Seventy public basic school structures within the Accra metropolis are to be rehabilitated.
Majority of those schools would be re-roofed and walls erected, while others are to be pulled down completely for new structures to be put up.
Ten of the schools which are in very poor state, and pose a threat to the lives of the pupils, have been closed down.
The Director of the Accra Metro Education Office, Mrs Mary L. Quaye, who disclosed this, said the Avenor Primary School, the Amamomo Basic School at Timber Market, the James Town Methodist Basic School, the Nanka Bruce Basic School at Mamprobi and the AMA Zion School, have either been closed down or would have part of the school buildings pulled down.
She said closing down the schools became necessary after an inspection tour of basic schools in the metropolis to ascertain their condition.
According to her, some of the schools visited were either flooded or had very weak structures, which could be dangerous to the lives of the pupils.
Mrs Quaye said pupils in the schools which had been closed down were either sent to nearby schools or housed in provisional structures.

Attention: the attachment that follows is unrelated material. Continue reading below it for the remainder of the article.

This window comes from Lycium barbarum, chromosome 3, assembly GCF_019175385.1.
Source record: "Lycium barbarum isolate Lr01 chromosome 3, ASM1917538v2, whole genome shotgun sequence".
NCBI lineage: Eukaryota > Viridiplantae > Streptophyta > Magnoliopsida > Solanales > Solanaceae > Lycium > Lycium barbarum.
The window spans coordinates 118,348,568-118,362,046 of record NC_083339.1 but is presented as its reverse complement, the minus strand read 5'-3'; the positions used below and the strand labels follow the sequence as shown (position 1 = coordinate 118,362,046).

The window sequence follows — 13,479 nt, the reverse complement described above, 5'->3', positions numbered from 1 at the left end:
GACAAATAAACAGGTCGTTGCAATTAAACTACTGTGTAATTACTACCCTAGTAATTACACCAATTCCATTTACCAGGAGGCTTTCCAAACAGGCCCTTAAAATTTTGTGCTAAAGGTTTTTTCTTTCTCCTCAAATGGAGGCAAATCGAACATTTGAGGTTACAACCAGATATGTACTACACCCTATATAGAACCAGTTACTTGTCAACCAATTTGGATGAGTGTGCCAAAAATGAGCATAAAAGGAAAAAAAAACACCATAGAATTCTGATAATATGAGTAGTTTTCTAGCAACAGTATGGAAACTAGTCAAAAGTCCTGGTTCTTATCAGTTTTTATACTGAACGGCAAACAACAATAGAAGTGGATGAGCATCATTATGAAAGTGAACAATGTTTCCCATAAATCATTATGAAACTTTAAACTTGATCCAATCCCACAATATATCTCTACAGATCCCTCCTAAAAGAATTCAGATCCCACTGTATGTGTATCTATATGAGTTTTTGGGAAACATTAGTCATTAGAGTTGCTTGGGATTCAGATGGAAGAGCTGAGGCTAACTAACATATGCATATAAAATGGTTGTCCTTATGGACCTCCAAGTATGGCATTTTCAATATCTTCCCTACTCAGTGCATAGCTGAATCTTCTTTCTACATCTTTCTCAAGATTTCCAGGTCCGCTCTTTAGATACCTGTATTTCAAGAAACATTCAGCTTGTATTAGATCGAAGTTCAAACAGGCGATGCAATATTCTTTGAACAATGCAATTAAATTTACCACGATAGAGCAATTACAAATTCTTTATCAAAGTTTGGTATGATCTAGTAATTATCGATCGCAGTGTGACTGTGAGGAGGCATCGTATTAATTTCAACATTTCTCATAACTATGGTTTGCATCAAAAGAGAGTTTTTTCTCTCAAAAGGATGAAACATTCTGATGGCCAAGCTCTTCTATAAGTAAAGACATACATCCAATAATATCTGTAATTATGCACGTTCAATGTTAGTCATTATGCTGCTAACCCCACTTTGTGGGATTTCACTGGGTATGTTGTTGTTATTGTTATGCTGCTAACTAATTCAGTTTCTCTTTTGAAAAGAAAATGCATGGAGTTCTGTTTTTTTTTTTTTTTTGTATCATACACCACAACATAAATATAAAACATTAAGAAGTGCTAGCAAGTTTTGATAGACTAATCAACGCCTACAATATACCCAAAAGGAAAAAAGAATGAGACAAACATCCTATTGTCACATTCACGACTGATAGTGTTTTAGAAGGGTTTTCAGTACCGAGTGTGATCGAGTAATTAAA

She said other schools that needed immediate attention included the Pigfarm Basic School, Independence Avenue Basic School and the Teshie Northern Cluster of Schools.
Mrs Quaye said that a report on the Avenor Primary School had been submitted to the metropolitan assembly “because that school needs immediate attention,” while another report on all the other schools was also being prepared.
With regard to the Pig Farm School, Mrs Quaye said apart from the need to construct a wall to protect the school and prevent intruders from interfering with the studies of pupils, its primary department had to be re-roofed and the JSS department pulled down for a new structure to be constructed altogether.
Mrs Quaye said the situation in some schools was not conducive for learning because of public interference during normal school hours.
She described the conditions of schools in the metropolis as sad, especially during the rainy season, when some of the schools got submerged or damaged by the rains.
Story by Severious Kale Dery